I have always spread my money around in multiple accounts. I use multiple checking, savings, and investment accounts, all marked for different purposes. Some are at the same institution, but I also use several different banks, depending on my needs. When I started making money years ago, spreading it around was simply the easiest way for me to track my spending and make sure that everything got paid out of my tiny salary. I never thought that this was a particularly special or great idea until recent events showed me just how smart this idea really was.
A thief stole my debit card number and drained the checking account to which it was tied. Fortunately, because my money was spread around in several accounts and none of my other accounts used that debit card, I was able to transfer money from other accounts to the compromised one to cover any shortfalls until the bank got everything straightened out and returned my money.
When the same thing happened a few weeks later to a friend who had all of her money in one account, she was devastated by late fees and bounced check fees that her bank would not reverse. All of her money was gone. She had nothing for weeks until her bank reluctantly agreed to replace her money. I couldn’t help but think that for a strange quirk of financial management, I could have been in the same situation. I saw that my method reduced a problem that could have become a financial disaster to a mere inconvenience.
This close call with financial disaster made me think about my tactic of spreading money around and what other benefits it has given me over the years. In addition to the debit card fiasco, keeping multiple accounts at multiple banks has cut my risk of suffering hardships due to identity theft in other ways. Recently, one of my banks had their computer system hacked. While nothing has come of it (yet), should someone get my information they cannot destroy my finances completely. They can wreck what I have at that bank, but they can’t get to the others. If I had all of my money in one institution and this happened, a hacker could wipe me out with one keystroke.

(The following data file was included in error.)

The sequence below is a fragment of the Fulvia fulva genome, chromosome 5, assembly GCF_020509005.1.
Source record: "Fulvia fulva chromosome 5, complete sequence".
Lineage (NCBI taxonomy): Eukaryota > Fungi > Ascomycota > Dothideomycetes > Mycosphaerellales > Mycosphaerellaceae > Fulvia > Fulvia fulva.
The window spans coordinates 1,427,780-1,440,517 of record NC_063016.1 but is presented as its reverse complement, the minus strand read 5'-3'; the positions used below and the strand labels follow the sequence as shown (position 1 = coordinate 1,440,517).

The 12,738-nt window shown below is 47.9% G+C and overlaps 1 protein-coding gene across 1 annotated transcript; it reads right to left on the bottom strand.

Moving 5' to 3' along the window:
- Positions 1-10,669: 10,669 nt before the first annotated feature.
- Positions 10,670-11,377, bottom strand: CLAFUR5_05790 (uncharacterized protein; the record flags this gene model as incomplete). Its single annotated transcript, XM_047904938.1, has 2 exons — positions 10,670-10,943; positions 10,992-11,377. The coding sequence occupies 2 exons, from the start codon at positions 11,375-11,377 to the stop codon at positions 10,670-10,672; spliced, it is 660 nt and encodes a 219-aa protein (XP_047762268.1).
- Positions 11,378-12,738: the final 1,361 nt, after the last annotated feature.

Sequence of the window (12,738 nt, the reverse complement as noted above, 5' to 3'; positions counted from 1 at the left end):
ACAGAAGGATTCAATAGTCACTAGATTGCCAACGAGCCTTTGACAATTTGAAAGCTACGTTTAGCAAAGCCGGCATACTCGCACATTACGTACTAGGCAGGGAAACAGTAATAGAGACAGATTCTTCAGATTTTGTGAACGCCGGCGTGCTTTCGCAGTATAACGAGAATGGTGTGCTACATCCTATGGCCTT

By far, the biggest benefit to spreading it around is how easy it makes financial management. On payday, preset amounts of money are directly deposited into various accounts, each marked for specific purposes. The first chunk of money goes into my 401k and IRA. Out of sight, out of mind savings means I never spend the money I’ll need later. I don’t miss it because I never had it to begin with. The same is true for the money that is deposited into my two savings accounts. One is for my emergency fund and the other is short term savings for travel, appliances, cars and Christmas. I don’t see that money, so I’m not tempted to spend it. It goes into the accounts and waits for me to need it.
The remainder of the money is deposited into two checking accounts. The first is for paying the bills. Mortgage, insurance, taxes, and utilities all come out of this account and I don’t touch it for any other spending. I determine how much I need to deposit each payday by adding up my yearly expenses in these categories and dividing that number by the twenty-four pay periods in a year. It took a little work to find this number at first, but now I only need to make minor adjustments as expenses increase or decrease. I simply change the amount being deposited and rest easy knowing that my bills are covered. It may mean less money for fun, or that my travel savings gets reduced a bit, but I know I won’t fall short when a big bill is due.
The other checking account gets whatever money is left over and it is for groceries, gas, daily expenses, and fun, frivolous things. I always know how much I have to spend in my daily life because the bills are paid from another account and savings is already taken care of. I never stand in a store and think, “Well, I have to pay the phone bill and the water bill, so that will leave me with $X. And then the insurance is due. But I need to put some in my IRA. Can I afford this item?” I’m spared those mental gymnastics because whatever is in that daily account is fair game for spending without fear of missing a bill payment or shortchanging my future. Spreading it around has made it much easier for me to track my spending and my savings.
Keeping multiple accounts at multiple financial institutions also makes me a better consumer. I am in a better position to take advantage of favorable policies and interest rates. When one bank where I had my savings dropped their interest rate, I quickly transferred a large amount of that money to my other bank that was paying a higher rate. When the bank where I had my daily checking account started charging for checking, I moved that money to the bank that had my other checking account. When I’ve told branch managers of my system and why I’m leaving them, I’ve often been able to get “grandfathered in” to the old policies so that they can keep my business. I’ve never felt “stuck” when a bank makes an unfavorable change because I know I can easily move my money to another bank with more favorable policies. I also use that leverage to negotiate for better treatment at the offending bank.
Certainly it’s not wise to spread your funds around to so many accounts and banks that you don’t know where anything is and you can’t keep track of it all. Or to spread your savings so thin that you can’t capitalize on the interest a larger balance earns. However, having multiple accounts has some hidden advantages that I didn’t realize until circumstances forced me to think about it.
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